Mark Carney is expected to hold rates at 0.5pc at Thursday’s Monetary Policy Committee meeting, postponing a highly-anticipated rate rise for at least three months. The freeze will disappoint savers who have laboured under historically low rates for almost a decade – and a boon to borrowers who get extra time with cheap money.

But economists now suspect that inflation will keep falling quickly towards the Bank’s 2pc target, making it harder for policymakers to raise the rate.

Poor GDP growth at the start of this year and signs of a slowing global economy could also dent the Bank’s longer-term inflation estimates.

If that forces it to cut back its inflation forecast then the case for higher rates could evaporate altogether.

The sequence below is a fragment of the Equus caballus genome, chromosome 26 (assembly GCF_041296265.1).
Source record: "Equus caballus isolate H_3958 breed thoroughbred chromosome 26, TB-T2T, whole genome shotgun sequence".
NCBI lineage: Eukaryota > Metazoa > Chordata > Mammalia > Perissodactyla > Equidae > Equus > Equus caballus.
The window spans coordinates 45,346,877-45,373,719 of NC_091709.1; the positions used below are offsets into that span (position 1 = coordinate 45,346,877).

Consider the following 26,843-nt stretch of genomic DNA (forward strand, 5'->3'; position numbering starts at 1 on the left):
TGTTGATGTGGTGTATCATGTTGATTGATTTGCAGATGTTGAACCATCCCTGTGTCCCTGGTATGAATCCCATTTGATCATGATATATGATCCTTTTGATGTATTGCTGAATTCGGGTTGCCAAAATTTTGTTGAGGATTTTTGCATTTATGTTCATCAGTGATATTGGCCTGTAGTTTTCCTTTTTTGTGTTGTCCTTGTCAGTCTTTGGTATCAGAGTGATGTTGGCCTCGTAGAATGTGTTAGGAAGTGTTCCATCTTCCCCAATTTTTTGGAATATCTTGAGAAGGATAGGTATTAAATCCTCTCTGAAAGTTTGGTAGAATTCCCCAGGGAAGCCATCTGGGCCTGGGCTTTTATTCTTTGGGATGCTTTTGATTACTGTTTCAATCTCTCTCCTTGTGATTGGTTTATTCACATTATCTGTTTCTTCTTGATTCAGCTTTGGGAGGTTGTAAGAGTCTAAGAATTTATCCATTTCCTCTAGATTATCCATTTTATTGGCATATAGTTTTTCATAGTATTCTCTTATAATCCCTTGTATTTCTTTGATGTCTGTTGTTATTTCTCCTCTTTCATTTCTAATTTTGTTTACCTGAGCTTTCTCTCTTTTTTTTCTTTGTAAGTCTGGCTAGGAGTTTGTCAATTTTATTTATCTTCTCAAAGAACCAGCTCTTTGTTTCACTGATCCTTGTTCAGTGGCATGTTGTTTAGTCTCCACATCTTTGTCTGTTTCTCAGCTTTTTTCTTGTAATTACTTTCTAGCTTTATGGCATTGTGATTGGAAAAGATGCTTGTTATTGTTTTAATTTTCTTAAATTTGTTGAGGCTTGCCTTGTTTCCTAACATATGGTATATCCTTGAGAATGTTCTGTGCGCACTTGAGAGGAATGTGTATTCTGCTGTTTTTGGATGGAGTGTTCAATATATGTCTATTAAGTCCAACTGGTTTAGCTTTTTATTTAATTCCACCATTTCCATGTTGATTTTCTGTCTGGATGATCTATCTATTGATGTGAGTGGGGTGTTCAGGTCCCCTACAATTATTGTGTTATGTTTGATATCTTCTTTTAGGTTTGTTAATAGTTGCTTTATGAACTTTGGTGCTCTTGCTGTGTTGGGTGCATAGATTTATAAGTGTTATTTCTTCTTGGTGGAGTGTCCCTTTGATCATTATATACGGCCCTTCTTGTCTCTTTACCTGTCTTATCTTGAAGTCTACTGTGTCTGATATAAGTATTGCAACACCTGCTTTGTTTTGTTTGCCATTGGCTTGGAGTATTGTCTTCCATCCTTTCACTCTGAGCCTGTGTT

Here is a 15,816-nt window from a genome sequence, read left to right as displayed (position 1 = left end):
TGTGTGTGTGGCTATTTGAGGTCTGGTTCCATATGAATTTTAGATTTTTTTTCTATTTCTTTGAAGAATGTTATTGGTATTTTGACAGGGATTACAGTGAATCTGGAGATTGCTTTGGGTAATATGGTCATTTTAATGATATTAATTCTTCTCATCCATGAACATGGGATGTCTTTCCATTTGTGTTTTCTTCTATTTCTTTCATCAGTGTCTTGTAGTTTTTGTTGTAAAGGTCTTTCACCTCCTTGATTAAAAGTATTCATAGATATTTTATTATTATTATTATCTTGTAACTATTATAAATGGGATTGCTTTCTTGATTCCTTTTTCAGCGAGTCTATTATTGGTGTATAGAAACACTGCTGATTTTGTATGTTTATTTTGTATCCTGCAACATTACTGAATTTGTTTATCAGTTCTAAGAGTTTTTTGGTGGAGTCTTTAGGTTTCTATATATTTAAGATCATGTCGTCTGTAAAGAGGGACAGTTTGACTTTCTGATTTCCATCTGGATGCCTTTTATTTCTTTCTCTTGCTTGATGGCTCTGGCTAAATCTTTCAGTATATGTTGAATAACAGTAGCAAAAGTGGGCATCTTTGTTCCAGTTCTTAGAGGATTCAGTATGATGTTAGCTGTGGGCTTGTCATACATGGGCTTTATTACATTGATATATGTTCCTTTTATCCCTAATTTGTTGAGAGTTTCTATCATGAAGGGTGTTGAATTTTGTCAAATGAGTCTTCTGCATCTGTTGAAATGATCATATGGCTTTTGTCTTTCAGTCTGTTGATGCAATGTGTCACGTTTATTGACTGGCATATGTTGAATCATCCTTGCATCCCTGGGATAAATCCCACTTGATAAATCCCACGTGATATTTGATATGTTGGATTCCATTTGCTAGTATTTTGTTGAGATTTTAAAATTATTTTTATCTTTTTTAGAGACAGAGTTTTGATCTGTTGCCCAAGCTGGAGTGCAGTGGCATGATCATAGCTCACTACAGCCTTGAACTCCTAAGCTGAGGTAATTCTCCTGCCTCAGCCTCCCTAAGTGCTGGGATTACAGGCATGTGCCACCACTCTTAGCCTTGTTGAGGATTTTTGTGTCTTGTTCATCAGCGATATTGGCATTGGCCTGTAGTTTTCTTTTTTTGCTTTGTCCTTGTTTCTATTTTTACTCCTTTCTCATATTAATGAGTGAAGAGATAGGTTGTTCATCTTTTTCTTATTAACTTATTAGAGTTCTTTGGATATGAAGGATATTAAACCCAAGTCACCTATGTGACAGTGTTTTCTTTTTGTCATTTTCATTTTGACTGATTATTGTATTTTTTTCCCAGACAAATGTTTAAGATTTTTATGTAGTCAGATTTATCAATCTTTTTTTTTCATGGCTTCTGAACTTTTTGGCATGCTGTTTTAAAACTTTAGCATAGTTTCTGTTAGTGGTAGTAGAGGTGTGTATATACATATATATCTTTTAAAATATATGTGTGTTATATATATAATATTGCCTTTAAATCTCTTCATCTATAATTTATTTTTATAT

“They are stuck. The Bank can’t raise rates now, the economic numbers have been too weak recently,” said Martin Beck at Oxford Economics. “They should not have raised rates in November, closed the term funding scheme or worried that credit growth was too strong – those three things have contributed to the economy slowing.”

Markets are currently pricing in only two rate rises by August 2019, but George Buckley, an economist at Nomura, thinks even this may be too many if inflation is slowing sharply.

“Should the Bank publish a forecast with inflation below target based on market rates that would be quite a statement, as it would imply that even limited market pricing for rate hikes might prove too much,” he said.

UniCredit’s Daniel Vernazza believes it will be at least another year before rates rise to 0.75pc.

Kallum Pickering at Berenberg Bank fears the Bank has missed its chance. “They should have hiked by this stage of the economic    cycle, but they cannot do it now because of the soft data,” he said.